Faux commando vigilante wanted in Mexico

Jack Idema went to Afghanistan, told people he was Special Forces, sold video footage to the media and opened a private prison where he tortured innocent civilians he called terrorists. Now he's wanted in Mexico.

Idema was not Special Forces. He was a fraud and was later arrested. However, he was later pardoned by Afghan President Hamid Karzai. He is wanted in Mexico for the rape and torture of a woman.

Chris Tomlinson, a journalist and a fellow at the Robert Strauss Center for International Security and Law met Idema at a bar in 2001 in Tajikistan where journalists would wait before going into Afghanistan.

Even then he struck us as a very odd fellow. His mannerisms, dark sunglasses at night, his military haircut; he was trying to project the idea that he was some sort of secret agent,” said Tomlinson.

Tomlinson said he doesn’t doubt the Mexican authorities have a legitimate case to investigate. He explained that Idema is very good at manipulating people.

He convinced a Mujahedeen militia commander to lend him 18 solders for six weeks. So, I’m sure that down in Mexico he is trying to continue this mercenary fantasy of his,” said Tomlinson.

Early on in the Afghan war the media considered Idema a hero. He spoke on CBS with Dan Rather and used CBS video feeds to transmit his footage. The media even paid him thousands of dollars for footage of an alleged Al-Qaeda training facility.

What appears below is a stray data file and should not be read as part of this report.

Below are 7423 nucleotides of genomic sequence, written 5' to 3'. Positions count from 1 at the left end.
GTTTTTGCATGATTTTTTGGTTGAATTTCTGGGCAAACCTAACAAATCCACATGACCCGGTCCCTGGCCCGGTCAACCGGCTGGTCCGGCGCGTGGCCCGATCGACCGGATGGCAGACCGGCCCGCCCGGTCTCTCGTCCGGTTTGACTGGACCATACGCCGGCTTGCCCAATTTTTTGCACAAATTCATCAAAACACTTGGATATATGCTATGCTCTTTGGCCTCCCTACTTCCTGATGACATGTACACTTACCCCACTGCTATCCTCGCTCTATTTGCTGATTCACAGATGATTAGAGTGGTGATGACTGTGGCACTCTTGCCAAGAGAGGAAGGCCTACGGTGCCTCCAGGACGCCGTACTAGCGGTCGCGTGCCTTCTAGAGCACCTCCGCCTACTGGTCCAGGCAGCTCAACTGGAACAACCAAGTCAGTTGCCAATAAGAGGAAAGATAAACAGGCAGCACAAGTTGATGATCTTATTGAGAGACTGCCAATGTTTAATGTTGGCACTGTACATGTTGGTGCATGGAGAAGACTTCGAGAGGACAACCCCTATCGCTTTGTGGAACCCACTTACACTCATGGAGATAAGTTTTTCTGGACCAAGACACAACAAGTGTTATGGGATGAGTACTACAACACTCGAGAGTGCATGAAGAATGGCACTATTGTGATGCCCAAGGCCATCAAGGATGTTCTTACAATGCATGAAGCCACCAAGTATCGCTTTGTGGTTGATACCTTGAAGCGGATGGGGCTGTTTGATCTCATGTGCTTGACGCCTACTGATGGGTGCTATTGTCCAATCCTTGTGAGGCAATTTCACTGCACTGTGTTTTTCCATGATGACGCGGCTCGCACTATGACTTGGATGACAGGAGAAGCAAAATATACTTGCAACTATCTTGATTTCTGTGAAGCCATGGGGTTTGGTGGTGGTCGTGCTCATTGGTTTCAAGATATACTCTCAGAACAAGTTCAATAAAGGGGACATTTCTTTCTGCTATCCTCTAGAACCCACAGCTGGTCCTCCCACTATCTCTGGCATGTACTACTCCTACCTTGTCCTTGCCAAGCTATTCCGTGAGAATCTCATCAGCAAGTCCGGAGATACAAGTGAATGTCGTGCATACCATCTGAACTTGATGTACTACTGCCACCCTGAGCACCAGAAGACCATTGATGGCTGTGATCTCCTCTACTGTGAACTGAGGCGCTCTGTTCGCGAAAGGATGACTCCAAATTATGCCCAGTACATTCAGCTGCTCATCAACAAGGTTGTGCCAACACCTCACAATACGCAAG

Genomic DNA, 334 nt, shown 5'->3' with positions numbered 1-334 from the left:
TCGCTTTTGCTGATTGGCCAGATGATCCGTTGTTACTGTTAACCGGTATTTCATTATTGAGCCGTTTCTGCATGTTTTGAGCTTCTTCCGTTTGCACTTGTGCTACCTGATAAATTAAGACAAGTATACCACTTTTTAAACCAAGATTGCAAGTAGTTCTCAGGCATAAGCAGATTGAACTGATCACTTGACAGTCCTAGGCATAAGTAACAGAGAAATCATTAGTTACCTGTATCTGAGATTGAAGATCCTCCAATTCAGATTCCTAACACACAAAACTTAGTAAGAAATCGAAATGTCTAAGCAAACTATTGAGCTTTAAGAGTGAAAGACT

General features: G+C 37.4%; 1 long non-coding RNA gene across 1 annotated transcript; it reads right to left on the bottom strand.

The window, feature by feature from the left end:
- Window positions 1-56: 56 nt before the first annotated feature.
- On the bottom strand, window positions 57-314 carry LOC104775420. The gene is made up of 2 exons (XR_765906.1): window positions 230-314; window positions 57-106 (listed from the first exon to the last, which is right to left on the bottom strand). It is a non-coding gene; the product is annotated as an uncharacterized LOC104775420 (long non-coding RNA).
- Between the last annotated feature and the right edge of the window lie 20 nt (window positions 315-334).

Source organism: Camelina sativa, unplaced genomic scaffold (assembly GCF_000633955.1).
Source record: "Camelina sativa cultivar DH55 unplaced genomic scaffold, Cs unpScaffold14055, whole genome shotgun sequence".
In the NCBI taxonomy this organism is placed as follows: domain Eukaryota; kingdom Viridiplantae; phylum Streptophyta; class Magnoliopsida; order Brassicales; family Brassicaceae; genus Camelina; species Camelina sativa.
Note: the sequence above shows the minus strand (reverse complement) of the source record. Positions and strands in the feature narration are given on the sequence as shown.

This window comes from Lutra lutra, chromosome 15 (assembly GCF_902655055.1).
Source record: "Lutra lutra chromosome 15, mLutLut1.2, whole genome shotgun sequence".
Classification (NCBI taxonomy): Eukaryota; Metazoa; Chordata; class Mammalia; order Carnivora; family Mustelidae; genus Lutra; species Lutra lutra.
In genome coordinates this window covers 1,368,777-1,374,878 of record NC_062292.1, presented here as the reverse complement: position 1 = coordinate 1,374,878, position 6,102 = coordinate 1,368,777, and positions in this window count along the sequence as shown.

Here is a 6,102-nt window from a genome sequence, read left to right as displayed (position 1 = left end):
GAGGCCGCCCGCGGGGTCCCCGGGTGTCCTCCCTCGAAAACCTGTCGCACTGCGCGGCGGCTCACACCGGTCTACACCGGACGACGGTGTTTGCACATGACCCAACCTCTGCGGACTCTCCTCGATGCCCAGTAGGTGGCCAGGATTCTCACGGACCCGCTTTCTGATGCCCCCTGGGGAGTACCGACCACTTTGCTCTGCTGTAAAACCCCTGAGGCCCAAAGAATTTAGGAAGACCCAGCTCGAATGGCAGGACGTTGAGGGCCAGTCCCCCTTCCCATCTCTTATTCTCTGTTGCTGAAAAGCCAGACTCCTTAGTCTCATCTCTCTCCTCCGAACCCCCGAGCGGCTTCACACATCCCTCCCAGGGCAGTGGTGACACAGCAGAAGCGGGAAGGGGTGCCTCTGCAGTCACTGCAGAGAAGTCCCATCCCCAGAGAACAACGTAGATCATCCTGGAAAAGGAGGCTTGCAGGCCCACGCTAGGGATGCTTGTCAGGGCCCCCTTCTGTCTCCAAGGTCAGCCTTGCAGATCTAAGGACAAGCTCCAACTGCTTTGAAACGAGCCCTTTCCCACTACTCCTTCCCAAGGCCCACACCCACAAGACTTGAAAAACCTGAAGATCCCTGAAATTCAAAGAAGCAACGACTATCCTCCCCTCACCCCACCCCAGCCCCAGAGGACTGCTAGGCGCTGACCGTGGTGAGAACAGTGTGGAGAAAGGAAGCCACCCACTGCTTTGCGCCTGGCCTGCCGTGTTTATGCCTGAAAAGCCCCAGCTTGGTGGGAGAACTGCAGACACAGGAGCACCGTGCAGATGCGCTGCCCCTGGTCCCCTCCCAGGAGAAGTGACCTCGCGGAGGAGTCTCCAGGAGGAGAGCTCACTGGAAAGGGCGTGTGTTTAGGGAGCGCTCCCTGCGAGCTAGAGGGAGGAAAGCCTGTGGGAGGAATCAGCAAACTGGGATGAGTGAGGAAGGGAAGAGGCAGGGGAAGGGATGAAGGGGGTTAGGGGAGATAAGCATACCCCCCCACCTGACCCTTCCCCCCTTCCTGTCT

Idema manipulated young and inexperienced journalists by convincing them he was Special Forces. He offered them safe passage in inside knowledge based on his created persona, said Tomlinson. He used his manipulative abilities on Afghan militia men, telling them he would train their troops, instead he used them to protect the journalists he made earlier promises too.

He was very effective during the Afghanistan earthquake in 2002 when he showed up at one of the major points where there was a lot of damage and a lot of injured people and he was providing aid. So, a lot of journalists looked at him and saw him doing good work, humanitarian work and basically took the bait,” said Tomlinson.

The Idema story is a symbol of just how gullible the media can be.

“You had a lot of people who were coming from the United States who never worked overseas, never worked in a war zone and they did, they were desperate, they wanted to make a big story, they wanted to make a splash with their organization and they were willing to believe him because it was convent for them, and so they cut corners,” said Tomlinson.

Tomlinson said he is unsure why so many were unable to see through his façade. He was a strange individual and stood out. Tomlinson explained that many hired him and began to doubt him later.

I can’t explain why more people didn’t see through it,” said Tomlinson.